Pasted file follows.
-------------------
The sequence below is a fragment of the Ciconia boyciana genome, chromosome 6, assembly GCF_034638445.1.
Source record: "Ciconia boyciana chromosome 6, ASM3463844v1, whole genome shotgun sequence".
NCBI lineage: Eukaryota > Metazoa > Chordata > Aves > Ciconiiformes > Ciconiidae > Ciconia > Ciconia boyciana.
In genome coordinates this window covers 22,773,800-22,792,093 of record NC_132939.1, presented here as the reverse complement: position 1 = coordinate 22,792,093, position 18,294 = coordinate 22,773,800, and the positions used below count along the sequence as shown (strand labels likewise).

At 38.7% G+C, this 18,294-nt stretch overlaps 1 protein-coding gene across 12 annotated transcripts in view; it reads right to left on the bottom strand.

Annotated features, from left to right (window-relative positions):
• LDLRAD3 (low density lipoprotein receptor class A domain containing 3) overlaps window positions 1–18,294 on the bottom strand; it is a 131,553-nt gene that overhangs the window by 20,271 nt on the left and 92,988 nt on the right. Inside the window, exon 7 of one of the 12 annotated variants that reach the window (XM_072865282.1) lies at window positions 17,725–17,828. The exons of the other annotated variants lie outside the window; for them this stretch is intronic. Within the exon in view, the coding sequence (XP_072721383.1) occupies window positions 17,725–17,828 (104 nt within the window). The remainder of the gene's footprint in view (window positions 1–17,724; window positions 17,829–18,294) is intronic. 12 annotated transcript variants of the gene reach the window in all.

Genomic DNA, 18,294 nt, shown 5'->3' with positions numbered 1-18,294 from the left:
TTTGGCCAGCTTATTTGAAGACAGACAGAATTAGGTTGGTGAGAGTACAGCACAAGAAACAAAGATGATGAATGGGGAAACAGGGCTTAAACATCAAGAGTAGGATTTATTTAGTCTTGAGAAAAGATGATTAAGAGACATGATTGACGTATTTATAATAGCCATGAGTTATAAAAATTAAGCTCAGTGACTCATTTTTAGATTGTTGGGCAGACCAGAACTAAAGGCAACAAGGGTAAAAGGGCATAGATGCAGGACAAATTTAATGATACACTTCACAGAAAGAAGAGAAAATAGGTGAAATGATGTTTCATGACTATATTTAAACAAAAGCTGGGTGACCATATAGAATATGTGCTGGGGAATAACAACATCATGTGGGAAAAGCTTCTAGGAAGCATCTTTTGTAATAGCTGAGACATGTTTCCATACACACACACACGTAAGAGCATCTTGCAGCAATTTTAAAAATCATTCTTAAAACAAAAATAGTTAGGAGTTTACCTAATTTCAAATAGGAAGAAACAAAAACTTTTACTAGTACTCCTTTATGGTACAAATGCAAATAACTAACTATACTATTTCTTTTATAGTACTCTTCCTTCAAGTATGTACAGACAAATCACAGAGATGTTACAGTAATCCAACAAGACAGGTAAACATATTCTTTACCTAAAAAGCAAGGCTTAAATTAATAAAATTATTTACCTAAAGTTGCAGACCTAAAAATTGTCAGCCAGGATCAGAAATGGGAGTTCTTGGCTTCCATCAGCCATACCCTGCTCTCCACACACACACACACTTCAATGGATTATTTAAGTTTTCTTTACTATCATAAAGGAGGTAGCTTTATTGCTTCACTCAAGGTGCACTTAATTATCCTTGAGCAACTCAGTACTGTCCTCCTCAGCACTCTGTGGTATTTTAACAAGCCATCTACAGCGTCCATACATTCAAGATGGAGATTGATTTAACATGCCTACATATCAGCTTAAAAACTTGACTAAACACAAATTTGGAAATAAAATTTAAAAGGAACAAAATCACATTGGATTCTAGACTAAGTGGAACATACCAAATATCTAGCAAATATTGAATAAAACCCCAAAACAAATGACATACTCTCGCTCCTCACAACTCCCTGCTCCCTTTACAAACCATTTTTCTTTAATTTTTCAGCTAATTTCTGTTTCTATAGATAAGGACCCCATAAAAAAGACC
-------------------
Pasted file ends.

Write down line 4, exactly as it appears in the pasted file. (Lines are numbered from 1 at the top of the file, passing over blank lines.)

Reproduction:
In genome coordinates this window covers 22,773,800-22,792,093 of record NC_132939.1, presented here as the reverse complement: position 1 = coordinate 22,792,093, position 18,294 = coordinate 22,773,800, and the positions used below count along the sequence as shown (strand labels likewise).